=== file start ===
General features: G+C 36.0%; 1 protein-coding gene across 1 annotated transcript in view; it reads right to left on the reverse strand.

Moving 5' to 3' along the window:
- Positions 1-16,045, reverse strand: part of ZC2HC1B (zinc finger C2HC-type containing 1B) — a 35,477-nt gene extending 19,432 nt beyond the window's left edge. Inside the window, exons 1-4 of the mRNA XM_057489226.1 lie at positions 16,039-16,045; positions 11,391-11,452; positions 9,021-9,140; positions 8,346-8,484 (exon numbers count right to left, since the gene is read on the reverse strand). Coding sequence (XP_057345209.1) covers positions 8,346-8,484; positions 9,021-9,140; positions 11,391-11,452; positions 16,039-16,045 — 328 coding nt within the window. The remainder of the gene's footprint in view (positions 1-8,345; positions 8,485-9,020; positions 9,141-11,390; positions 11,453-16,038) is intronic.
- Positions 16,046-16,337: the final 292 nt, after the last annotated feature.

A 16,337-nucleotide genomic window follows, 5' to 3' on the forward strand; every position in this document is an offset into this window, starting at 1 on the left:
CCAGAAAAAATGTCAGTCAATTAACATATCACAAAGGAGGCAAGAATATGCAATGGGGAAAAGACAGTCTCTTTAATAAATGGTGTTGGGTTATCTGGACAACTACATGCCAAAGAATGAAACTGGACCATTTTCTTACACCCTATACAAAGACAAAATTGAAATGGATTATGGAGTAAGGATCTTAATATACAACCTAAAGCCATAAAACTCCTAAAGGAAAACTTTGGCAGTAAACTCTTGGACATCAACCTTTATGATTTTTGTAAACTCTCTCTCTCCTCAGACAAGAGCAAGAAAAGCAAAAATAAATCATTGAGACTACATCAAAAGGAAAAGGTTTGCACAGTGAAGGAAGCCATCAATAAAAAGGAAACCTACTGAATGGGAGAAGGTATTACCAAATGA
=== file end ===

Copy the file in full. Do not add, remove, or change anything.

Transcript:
General features: G+C 36.0%; 1 protein-coding gene across 1 annotated transcript in view; it reads right to left on the reverse strand.

Moving 5' to 3' along the window:
- Positions 1-16,045, reverse strand: part of ZC2HC1B (zinc finger C2HC-type containing 1B) — a 35,477-nt gene extending 19,432 nt beyond the window's left edge. Inside the window, exons 1-4 of the mRNA XM_057489226.1 lie at positions 16,039-16,045; positions 11,391-11,452; positions 9,021-9,140; positions 8,346-8,484 (exon numbers count right to left, since the gene is read on the reverse strand). Coding sequence (XP_057345209.1) covers positions 8,346-8,484; positions 9,021-9,140; positions 11,391-11,452; positions 16,039-16,045 — 328 coding nt within the window. The remainder of the gene's footprint in view (positions 1-8,345; positions 8,485-9,020; positions 9,141-11,390; positions 11,453-16,038) is intronic.
- Positions 16,046-16,337: the final 292 nt, after the last annotated feature.

A 16,337-nucleotide genomic window follows, 5' to 3' on the forward strand; every position in this document is an offset into this window, starting at 1 on the left:
CCAGAAAAAATGTCAGTCAATTAACATATCACAAAGGAGGCAAGAATATGCAATGGGGAAAAGACAGTCTCTTTAATAAATGGTGTTGGGTTATCTGGACAACTACATGCCAAAGAATGAAACTGGACCATTTTCTTACACCCTATACAAAGACAAAATTGAAATGGATTATGGAGTAAGGATCTTAATATACAACCTAAAGCCATAAAACTCCTAAAGGAAAACTTTGGCAGTAAACTCTTGGACATCAACCTTTATGATTTTTGTAAACTCTCTCTCTCCTCAGACAAGAGCAAGAAAAGCAAAAATAAATCATTGAGACTACATCAAAAGGAAAAGGTTTGCACAGTGAAGGAAGCCATCAATAAAAAGGAAACCTACTGAATGGGAGAAGGTATTACCAAATGA